YIAGA AFRICA #WatchingTheVote (WTV) Interim Report on the Continuous Voters Registration (CVR) for the Period January 09 to March 06, 2018 

YIAGA AFRICA, formerly known as Youth Initiative for Advocacy, Growth & Advancement is a civic organization promoting democracy, governance and development in Africa through advocacy, research and capacity building. Our goal is to build democratic societies anchored on the principles of inclusion, justice, transparency and accountability. Our thematic areas of work include elections; legislative engagement; youth and public accountability. YIAGA AFRICA Watching The Vote is a citizen’s-led electoral integrity movement dedicated to the promotion of credible elections through systematic and technology driven observation of elections. In pursuit of its goal of enhancing the quality of elections, YIAGA Africa deploys citizens’ observers to observe the conduct of activities within the electoral cycle.

Summary

In continuation of its efforts to deepen citizen participation ahead of the 2019 general elections, YIAGA AFRICA deployed citizen observers across the 36 states and the FCT since the commencement of the continuous voters registration exercise on Thursday, April 27, 2017.

The Continuous Voters Registration Exercise (CVR) as conducted by the Independent National Electoral Commission (INEC) takes place on weekdays from 9.00am to 3.00pm excluding public holidays in INEC offices at the 774 LGA headquarters and some 10 rotational registration centers that were created by INEC in all of the 36 states and the FCT. The exercise is intended to enable citizens who have turned 18 years of age since the last registration as well as those who did not register during the last voter registration exercise to register as voters. In addition, the exercise provides an opportunity for voters seeking to transfer their registration from one State, LGA or Ward to another to do so as well as distribute uncollected Permanent Voters Cards (PVCs) to voters who registered earlier and are yet to collect their PVC’s.

YIAGA AFRICA #WatchingTheVote (WTV), is a citizen-led election observation initiative aimed at enhancing the integrity of elections using technology and evidence-based research methodology tools for election observation. WTV is designed to promote credible election and boost citizen’s confidence in the electoral process through the provision of citizen’s oversight on elections through the electoral cycle.

Based on observer reports submitted for the 1st quarter of 2018, the CVR exercise was conducted in all of the registration centers visited by WTV Citizen Observers in the 36 states and the FCT. Notwithstanding the procedural challenges, there were reported incidents of Direct Data Capture (DDC) machines break down in some centers, INEC officials not keeping to the official time of opening and closing and the surge in the number of prospective registrants visiting the centers as early as 5:00am. It is worthy of note that INEC responded to the increasing demand for registration by creating 10 additional centers that were rotated within wards in all of the 36 states and the FCT. WTV observers also reported that security deployment was limited across board and most political parties didn’t deploy their agents.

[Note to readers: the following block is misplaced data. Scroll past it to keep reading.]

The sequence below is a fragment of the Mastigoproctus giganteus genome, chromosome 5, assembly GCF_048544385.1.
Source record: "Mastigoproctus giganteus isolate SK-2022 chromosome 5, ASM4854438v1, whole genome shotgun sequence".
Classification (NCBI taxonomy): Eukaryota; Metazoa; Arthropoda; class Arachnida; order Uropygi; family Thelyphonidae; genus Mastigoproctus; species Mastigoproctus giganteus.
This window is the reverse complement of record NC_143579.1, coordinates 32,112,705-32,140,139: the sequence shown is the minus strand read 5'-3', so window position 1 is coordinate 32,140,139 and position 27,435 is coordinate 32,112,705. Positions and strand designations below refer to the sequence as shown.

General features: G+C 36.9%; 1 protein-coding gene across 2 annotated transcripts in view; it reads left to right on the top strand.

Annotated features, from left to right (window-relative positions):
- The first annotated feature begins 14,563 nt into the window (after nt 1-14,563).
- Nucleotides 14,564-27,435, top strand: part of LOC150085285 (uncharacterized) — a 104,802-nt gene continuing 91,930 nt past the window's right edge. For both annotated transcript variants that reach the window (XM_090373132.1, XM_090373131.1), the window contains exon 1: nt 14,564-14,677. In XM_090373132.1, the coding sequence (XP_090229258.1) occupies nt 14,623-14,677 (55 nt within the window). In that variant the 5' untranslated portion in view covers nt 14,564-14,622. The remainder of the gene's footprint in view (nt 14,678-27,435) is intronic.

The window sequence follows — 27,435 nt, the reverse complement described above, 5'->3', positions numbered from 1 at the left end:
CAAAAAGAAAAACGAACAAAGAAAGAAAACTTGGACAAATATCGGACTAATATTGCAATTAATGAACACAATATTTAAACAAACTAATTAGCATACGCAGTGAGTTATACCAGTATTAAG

The findings presented in this report covers the period from January 9th to March 31st 2018 and it is based on the report submitted by 116 observers from across the 36 states and the Federal Capital Territory.

Based on reports, YIAGA AFRICA WTV found that:

  • There was increased citizen’s awareness about the registration exercise and the location of the registration centers in the month of March 2018 as compared to the months of January and February 2018. Notably, this increase was observed to have occurred when INEC created 10 additional registration centers in the 36 states and the FCT. Although WTV received complaints about difficulties in locating the CVR centers.
  • INEC created additional 10 registration centers across the 36 states and the FCT to address the increased demand for fresh registration.
  • More people visited the registration centers to request for transfer of registration, when compared to the WTV observation report in 2017. Although the awareness about the procedure for transfer is low.
  • There was a report from Ondo West LGA in Ondo State stating that INEC officials were alleged to have requested for money from registrants to fuel the office generator, and that some officials requested for bribe from party agents before they registered voters.
  • Political parties are not deploying their representative (agents) to observe the exercise.
  • There was minimal deployment of security personnel in most of the registration centers visited.
  • Asides for the delay in processing registrants and the shortage of direct data capturing machines (DDCM), the process was conducted effectively.

 Methodology

YIAGA Africa’s #WatchingTheVote deployed 116 citizen observers to INEC’ registration centers spread across the 36 States and the Federal Capital Territory. These observers were briefed on how to observe the CVR exercise, how to complete the CVR observation checklist and when and how to call the WTV data center to report their observation.

WTV Citizen Observers were deployed from January 09 to March 06, 2018 to observe the political environment within their place of residence. For the CVR exercise, the citizen observers were deployed to specific registration centers on assigned days and reported their observation only on the days they visited the registration centers.

Each observer called or sent in completed CVR observation checklist to WTV data center from where the reports were reviewed, verified and analyzed.

Findings:

Observers permitted to observe